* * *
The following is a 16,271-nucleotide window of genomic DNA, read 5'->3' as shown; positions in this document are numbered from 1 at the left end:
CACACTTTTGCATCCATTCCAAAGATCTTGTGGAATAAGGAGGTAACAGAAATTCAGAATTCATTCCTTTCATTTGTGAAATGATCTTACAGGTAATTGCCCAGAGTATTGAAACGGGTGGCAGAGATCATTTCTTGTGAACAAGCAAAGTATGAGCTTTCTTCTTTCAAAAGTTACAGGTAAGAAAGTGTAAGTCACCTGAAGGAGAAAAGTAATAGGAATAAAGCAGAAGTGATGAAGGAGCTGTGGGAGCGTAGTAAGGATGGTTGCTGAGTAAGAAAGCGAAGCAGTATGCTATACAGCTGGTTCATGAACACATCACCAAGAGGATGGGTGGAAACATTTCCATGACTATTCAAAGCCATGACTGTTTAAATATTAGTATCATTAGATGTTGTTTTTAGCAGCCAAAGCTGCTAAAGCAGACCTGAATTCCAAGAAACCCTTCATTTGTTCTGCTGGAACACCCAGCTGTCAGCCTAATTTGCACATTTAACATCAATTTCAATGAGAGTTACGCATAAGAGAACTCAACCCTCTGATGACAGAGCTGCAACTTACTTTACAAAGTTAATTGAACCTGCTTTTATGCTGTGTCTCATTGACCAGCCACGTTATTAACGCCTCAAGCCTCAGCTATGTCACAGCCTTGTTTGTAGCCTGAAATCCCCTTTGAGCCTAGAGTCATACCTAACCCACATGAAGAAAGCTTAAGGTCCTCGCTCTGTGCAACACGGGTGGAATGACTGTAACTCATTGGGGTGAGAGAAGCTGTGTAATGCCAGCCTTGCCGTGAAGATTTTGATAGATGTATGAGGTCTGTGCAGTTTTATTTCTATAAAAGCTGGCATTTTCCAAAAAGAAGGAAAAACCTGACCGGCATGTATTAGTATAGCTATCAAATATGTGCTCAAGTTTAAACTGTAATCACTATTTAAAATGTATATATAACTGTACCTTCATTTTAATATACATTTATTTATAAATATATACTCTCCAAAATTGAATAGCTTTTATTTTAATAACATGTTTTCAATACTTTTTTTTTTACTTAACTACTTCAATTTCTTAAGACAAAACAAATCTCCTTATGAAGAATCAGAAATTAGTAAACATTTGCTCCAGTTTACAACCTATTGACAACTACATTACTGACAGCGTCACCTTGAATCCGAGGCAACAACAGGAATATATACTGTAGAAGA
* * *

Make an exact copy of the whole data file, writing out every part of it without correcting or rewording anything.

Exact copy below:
The following is a 16,271-nucleotide window of genomic DNA, read 5'->3' as shown; positions in this document are numbered from 1 at the left end:
CACACTTTTGCATCCATTCCAAAGATCTTGTGGAATAAGGAGGTAACAGAAATTCAGAATTCATTCCTTTCATTTGTGAAATGATCTTACAGGTAATTGCCCAGAGTATTGAAACGGGTGGCAGAGATCATTTCTTGTGAACAAGCAAAGTATGAGCTTTCTTCTTTCAAAAGTTACAGGTAAGAAAGTGTAAGTCACCTGAAGGAGAAAAGTAATAGGAATAAAGCAGAAGTGATGAAGGAGCTGTGGGAGCGTAGTAAGGATGGTTGCTGAGTAAGAAAGCGAAGCAGTATGCTATACAGCTGGTTCATGAACACATCACCAAGAGGATGGGTGGAAACATTTCCATGACTATTCAAAGCCATGACTGTTTAAATATTAGTATCATTAGATGTTGTTTTTAGCAGCCAAAGCTGCTAAAGCAGACCTGAATTCCAAGAAACCCTTCATTTGTTCTGCTGGAACACCCAGCTGTCAGCCTAATTTGCACATTTAACATCAATTTCAATGAGAGTTACGCATAAGAGAACTCAACCCTCTGATGACAGAGCTGCAACTTACTTTACAAAGTTAATTGAACCTGCTTTTATGCTGTGTCTCATTGACCAGCCACGTTATTAACGCCTCAAGCCTCAGCTATGTCACAGCCTTGTTTGTAGCCTGAAATCCCCTTTGAGCCTAGAGTCATACCTAACCCACATGAAGAAAGCTTAAGGTCCTCGCTCTGTGCAACACGGGTGGAATGACTGTAACTCATTGGGGTGAGAGAAGCTGTGTAATGCCAGCCTTGCCGTGAAGATTTTGATAGATGTATGAGGTCTGTGCAGTTTTATTTCTATAAAAGCTGGCATTTTCCAAAAAGAAGGAAAAACCTGACCGGCATGTATTAGTATAGCTATCAAATATGTGCTCAAGTTTAAACTGTAATCACTATTTAAAATGTATATATAACTGTACCTTCATTTTAATATACATTTATTTATAAATATATACTCTCCAAAATTGAATAGCTTTTATTTTAATAACATGTTTTCAATACTTTTTTTTTTACTTAACTACTTCAATTTCTTAAGACAAAACAAATCTCCTTATGAAGAATCAGAAATTAGTAAACATTTGCTCCAGTTTACAACCTATTGACAACTACATTACTGACAGCGTCACCTTGAATCCGAGGCAACAACAGGAATATATACTGTAGAAGA